They arrive by this Short cut at the object of their wishes, without taking into their view any of the other difficulties which So readily present themselves to common observers. But if in fact Hanover be the only Remaining obstacle, how the Emperor will act with respect to Prussia must probably very much depend upon the ratification or rejection, in Petersburgh of Mr. Oubrils treaty, & news has not yet been received from that quarter: but considg. that since the treaty was formed an important change has taken place in Germany (& most probably not contemplated in the arrangement) & what perhaps is still more to the point, a change in the Russian Cabinet, it woud not be Surprizing if the treaty shoud be Rejected. In that case the projected Northern German confederacy may become important, the King of Prussia profiting by the Experience of this moment may take a decisive part against France, & thus the war be recommenced from that quarter. This state of things will account for ye. Extraordinary forbearance of the K. of Prussia in not avenging himself of the insults of Sweden. But the importance of Prussia as opposed to France is very much diminished when the nature of her Armies composed of all nations, of course deficient in those impulses of ardour & patriotism, which frequently insure victory Even to a weaker force, is considered: Frederich used to Say that he woud compromize with his Army at the beginning of a war for the desertion of one third of their number: it is pretended however that at the present moment the danger of desertion is not so great as formerly, & that the whole Mass is inspired with the Strongest aversion to the French. That the King may also in this Cause count upon the whole force of Saxony. As to Sicily nothing is Said; the English have 24,000 men there, of course if any presumption is made, it must be in their favor. The affair of Portugal Remains nearly in the Same state, but Every circumstance which we hear Certainly confirms the first impression, & this govt. remains firm in the beleif that the Prince is acting in Concert with England. Lord St. Vincents one of the proudest & most distant men in England, & who since his present high Command has made it a point of duty as well as of pride never to go out of his own ship has taken a house on shore, is giving balls & fetes, & seeking Every means to make himself popular as mentioned in my last the English have sent a minister extraordinary there as well as a general, but what is curious (& not very discreet) Lord St. Vincents said to the brother of the Portuguese Embassador here in the course of conversation, that he also was a minister Plenipotentiary. In the mean time the Prince continues to Send here & to Paris assurances of his innocence & friendly dispositions, but this of course: it is remarkable however that his first letters to his Ambassadors were dated ten days after the arrival of the English. Last week a courier from the Spanish Embassador at Lisbon lost his dispatches on this side of Badajos, he Equivocates in his Story, & there is Some reason to think that he in fact Sold them: It is known that the dispatches arrived Safely as far as Badajos, the Courier who came from Lisbon stopped there, & they were given in charge to another. There are a variety of other circumstances belonging to this Lisbon affair too trifling to be detailed in a letter, but which taken together help to make up the conclusion. Upon the whole this movement of the English Seems to be well imagined, the precise mode of acting indeed coud not have been determined on, but the measure must have been calculated to ⟨meet⟩ Several states of things. First because as I mentioned in my public letter of July 13 when this government gave some indications of military preparations, amongst the variety of conjectures which were afloat upon the Subject, one was that it had determined to get rid of its alliance with France; now it appears that Baron Stroganoff the Russian Minister here (misled by the Prince) amongst others fell in to this Error, & dispatched a special Courier to his Comrade in London with Such intelligence: It was of course Submitted to the English government: About the Same time the real object of this preparation was as I have before mentioned communicated to the Portuguese government,⟨&⟩ it may be presumed to the Cabinet of St. James’s: The English have therefore probably prepared for Either of these cases, & in taking this step pending the negotiation they may also have hoped to promote a peace by intimidation.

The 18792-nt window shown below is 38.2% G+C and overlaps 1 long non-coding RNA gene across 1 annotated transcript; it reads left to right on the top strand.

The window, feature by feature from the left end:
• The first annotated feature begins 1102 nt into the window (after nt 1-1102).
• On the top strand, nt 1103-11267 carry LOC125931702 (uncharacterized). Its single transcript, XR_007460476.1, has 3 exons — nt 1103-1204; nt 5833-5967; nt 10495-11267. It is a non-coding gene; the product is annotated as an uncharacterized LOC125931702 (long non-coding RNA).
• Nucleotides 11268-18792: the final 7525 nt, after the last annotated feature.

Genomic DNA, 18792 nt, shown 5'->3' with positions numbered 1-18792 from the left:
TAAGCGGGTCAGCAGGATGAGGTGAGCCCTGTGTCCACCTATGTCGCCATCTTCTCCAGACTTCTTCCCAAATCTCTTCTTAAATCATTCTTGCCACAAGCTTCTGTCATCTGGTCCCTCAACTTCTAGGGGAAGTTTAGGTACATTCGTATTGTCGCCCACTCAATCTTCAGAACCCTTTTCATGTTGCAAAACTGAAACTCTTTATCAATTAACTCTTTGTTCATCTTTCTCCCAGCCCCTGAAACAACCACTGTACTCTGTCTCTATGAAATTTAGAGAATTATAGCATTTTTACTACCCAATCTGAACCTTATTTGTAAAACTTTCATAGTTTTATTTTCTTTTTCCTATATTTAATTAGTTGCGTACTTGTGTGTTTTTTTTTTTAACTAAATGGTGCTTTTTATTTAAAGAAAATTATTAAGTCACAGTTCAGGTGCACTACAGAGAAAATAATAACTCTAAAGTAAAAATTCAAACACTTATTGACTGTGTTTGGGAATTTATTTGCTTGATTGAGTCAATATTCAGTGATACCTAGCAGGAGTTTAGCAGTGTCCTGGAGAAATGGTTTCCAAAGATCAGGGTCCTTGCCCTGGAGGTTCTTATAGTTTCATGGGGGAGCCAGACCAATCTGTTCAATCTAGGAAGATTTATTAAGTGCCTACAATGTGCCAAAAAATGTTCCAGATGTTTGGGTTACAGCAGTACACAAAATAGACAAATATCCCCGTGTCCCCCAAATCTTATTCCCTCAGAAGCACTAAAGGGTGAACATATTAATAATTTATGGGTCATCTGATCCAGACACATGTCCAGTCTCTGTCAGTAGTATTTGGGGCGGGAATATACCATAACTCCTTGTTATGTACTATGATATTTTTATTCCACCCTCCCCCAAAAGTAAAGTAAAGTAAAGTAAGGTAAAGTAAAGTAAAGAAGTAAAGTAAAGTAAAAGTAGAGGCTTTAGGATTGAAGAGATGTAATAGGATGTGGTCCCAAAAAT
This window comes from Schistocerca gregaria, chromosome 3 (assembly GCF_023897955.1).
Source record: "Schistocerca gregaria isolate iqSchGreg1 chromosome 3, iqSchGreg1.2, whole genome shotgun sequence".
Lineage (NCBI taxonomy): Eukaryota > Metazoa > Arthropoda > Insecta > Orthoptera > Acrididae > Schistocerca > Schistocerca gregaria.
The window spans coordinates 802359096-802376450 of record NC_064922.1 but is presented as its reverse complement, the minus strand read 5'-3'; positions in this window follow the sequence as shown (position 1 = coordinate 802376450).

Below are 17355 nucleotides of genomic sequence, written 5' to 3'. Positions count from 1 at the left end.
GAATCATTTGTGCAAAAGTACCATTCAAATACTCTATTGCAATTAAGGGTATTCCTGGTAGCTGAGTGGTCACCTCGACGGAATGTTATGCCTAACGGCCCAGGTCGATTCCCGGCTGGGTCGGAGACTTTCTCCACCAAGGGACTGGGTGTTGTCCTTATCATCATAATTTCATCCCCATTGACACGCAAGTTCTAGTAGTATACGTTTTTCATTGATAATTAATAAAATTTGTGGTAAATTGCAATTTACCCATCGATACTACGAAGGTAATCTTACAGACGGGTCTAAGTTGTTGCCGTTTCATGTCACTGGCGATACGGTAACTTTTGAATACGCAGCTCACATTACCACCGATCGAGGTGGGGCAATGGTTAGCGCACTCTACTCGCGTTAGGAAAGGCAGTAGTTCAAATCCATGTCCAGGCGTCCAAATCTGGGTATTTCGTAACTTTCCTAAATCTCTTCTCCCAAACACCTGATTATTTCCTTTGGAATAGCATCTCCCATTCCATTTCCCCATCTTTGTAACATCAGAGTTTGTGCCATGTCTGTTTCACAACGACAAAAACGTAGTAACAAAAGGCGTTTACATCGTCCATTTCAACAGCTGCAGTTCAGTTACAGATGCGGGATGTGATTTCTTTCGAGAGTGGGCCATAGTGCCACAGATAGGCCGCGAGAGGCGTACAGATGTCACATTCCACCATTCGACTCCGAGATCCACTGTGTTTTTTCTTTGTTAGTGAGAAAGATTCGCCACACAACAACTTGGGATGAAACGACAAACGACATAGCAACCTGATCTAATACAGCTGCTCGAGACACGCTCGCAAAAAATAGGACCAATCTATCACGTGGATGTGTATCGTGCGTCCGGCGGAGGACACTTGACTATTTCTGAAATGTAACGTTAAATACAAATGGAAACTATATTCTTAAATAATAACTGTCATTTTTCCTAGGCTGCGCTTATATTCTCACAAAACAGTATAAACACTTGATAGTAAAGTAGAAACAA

The Swedish Minister here has now Received the instructions of his government founded upon the Measure which I communicated to you in my official letter June 17. In pursuance of these he demanded the immediate revocation of the order which woud otherwise be considered as an act of hostility; Mr. Cevallos answered in his usual way Evasively, made some weak pretext of necessity as tho the Swedish Captains obtaining information in the ports of Spain were in the habit of giving intelligence to England, & did not fail to make the usual protestations of good faith & harmony. Tho the Swedish Minister received private assurances from a great personage that the measure was a necessary compliance with the demand of France, & was taken with reluctance, he woud not Receive Mr. Cevallos’s note, but Sent it back as wholy unsatisfactory (his King had Expressly ordered this Course to be taken) & having waited a reasonable time for another answer, or rather to clear the Ports of Swedish ships, he demanded his passport which was Sent to him & he is to leave this in a few days.